It was quite amusing over the weekend to watch a Fox News interview in which the host had trouble understanding how a religious historian could write a book on Jesus, given that the historian is a Muslim. (video)
The book is called, “Zealot: “The Life and Times of Jesus of Nazareth.”
Fox News host Lauren Green’s first question to author Reza Aslan: “You’re a Muslim, so why did you write a book about the founder of Christianity?”
Aslan explains that he’s a religious scholar who’s been studying the origins of Christianity for two decades, holds four degrees, one in the New Testament, and is fluent in biblical Greek, “who also just happens to be a Muslim.”
“But it begs the question,” insists Green: “Why you would be interested in the founder of Christianity?”
“Because it’s my job as an academic,” says Aslan. “I am a professor of religion, including the New Testament. That’s what I do for a living, actually.”
Green, a former Miss Minnesota and Fox’s “religion correspondent,” goes on to quote an opinion piece about Aslan’s book that attacks him as a Muslim (the piece was published on the Fox News website).
Undeterred and unshaken, Aslan repeats, “To be clear, I am a historian. I am a PhD in the history of religions. This is a piece of history. I’m not sure what my faith has to do with my twenty years of academic study… I think it’s strange that instead of debating the merits of the book, we’re actually discussing the right of the scholar to actually write it.”
Aslan also refutes many Islamic teachings in his book, which, as an academic, he wrote with the intention of being historically factual.
FYI: Aslan’s mother is a Christian, as is his wife, and his brother-in-law is an evangelical pastor.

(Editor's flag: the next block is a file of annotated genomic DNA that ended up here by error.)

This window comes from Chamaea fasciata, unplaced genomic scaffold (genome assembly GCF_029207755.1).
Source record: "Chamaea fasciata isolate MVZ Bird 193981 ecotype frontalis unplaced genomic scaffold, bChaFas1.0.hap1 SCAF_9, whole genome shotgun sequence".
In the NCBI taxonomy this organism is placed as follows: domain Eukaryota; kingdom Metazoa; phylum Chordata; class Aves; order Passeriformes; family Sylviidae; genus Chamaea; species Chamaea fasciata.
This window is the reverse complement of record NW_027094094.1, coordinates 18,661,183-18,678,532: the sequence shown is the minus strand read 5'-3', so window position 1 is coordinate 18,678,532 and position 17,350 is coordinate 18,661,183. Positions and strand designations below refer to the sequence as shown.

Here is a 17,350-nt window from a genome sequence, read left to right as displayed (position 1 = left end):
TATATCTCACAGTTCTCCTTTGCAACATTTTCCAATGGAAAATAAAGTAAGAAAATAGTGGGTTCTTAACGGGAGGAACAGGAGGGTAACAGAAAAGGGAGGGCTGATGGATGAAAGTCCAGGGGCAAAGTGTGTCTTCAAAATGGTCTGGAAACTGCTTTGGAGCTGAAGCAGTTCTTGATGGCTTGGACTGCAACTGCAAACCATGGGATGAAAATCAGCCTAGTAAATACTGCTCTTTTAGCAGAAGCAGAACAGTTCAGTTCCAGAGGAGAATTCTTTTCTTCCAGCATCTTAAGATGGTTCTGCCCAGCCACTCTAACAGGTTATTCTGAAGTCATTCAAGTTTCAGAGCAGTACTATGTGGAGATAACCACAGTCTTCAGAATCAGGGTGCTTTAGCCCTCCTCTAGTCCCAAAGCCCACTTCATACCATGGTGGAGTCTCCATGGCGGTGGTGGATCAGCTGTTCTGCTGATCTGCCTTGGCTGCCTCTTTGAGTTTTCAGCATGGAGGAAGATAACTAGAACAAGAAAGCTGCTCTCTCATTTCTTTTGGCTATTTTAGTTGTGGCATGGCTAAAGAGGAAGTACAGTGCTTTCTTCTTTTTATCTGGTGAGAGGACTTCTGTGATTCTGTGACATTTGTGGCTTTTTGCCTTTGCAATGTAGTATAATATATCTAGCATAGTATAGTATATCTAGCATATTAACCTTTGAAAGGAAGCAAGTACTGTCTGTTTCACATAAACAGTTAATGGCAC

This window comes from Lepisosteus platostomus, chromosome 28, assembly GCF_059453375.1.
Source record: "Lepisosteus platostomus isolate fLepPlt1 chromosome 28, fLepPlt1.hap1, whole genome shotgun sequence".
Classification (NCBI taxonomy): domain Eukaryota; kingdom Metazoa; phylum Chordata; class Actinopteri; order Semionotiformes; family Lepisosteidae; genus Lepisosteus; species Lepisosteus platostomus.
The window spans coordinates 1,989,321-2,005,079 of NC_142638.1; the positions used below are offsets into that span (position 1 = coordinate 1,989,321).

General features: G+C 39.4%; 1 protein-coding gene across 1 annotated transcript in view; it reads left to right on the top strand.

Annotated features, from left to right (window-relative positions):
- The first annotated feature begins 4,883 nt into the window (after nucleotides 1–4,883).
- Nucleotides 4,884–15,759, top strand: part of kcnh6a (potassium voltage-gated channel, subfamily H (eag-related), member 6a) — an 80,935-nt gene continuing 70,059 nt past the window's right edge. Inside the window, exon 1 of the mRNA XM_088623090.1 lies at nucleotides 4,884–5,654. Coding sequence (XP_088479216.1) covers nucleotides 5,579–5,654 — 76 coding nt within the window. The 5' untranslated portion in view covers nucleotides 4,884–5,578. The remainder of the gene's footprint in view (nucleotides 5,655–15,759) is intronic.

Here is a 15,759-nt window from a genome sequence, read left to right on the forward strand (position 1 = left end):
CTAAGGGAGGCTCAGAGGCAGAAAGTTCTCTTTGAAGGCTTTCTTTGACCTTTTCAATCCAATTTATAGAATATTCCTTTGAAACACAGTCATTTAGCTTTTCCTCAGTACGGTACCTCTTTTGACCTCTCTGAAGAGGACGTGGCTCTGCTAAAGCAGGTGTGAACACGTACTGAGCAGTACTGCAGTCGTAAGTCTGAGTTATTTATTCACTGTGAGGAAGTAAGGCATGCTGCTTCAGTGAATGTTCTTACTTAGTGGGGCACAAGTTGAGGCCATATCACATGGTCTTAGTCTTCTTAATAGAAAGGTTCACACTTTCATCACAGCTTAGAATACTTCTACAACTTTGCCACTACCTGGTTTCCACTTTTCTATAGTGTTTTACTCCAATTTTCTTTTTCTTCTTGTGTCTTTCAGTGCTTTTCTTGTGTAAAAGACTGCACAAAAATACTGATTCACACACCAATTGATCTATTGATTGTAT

As blogger Adam Peck noted:
Green, however, pivoted back to Aslan’s religion at least seven more times during the interview, simply refusing to accept that a Muslim could also be an impartial scholar of Western religion. As Aslan pointed out towards the end of his interview, many scholarly works have been written about Islam by Christian academics. Those authors, he noted, are rarely if ever asked to defend their credentials or explain why they chose to cover a religion apart from their own.
Certainly not on Fox News, which regularly provides a platform to hate-mongers like Pamela Geller and Frank Gaffney and passes them off as experts on Islam.
It’s not just Fox News, by the way. The interview’s dialogue speaks for itself, but it reveals the ignorance that too often pervades today’s journalism and the pettiness with which the media is too often consumed.
Let’s ask the more relevant question: Why can’t a religious scholar who happens to be Muslim write a book on Christianity? Why wouldn’t any religious scholar not be interested in the founder of Christianity? Wouldn’t we question the pedigree of a scholar who wasn’t interesting in Christianity and its founder? Perhaps we should be asking J.K. Rowling, “Ms. Rowling, you are a muggle. Why did you choose to write a book about wizards?”
The irony here is that Christians feel no qualms about evaluating (and dismissing) all other religions. If Christians are qualified to speak authoritatively on non-christian religions, why would it be such a surprise that a Muslim scholar (with an impressive list of advanced degrees in religious history, no less) might decide to write a book about his subject? I haven’t read his book, don’t know if I’d find his thesis compelling, but I just don’t understand why a news anchor who obviously has not read the book, and who is NOT an authority in ancient languages OR religion would find it so startling that a non-christian might be? You could offer a much wordier explanation, but it may be that it just comes down to a news network pandering to ignorant bigots it thinks dominate its audience.
The book, incidentally, discusses, in part, Jesus as a political figure. As far as “criticism” of the book for that reason, Father Rooney was teaching that in Catholic grammar school in my parish years ago, so it’s hardly some crazy new theory Aslan’s putting forward. Among the people who have bothered to educate themselves about it, it’s pretty much accepted fact Jesus was a political and social activist. How successful he was at it and whether or not he was also the son of God are matters for debate/belief.
If Aslan had only conducted a religious study of Jesus for even one year, he’d have put far more serious research into it than your average Christian. Sitting in church listening to someone selectively quoting passages is not research. The case in point is in this interview. Aslan has to resort to talking to Green like she’s a five-year-old. And she still doesn’t get it.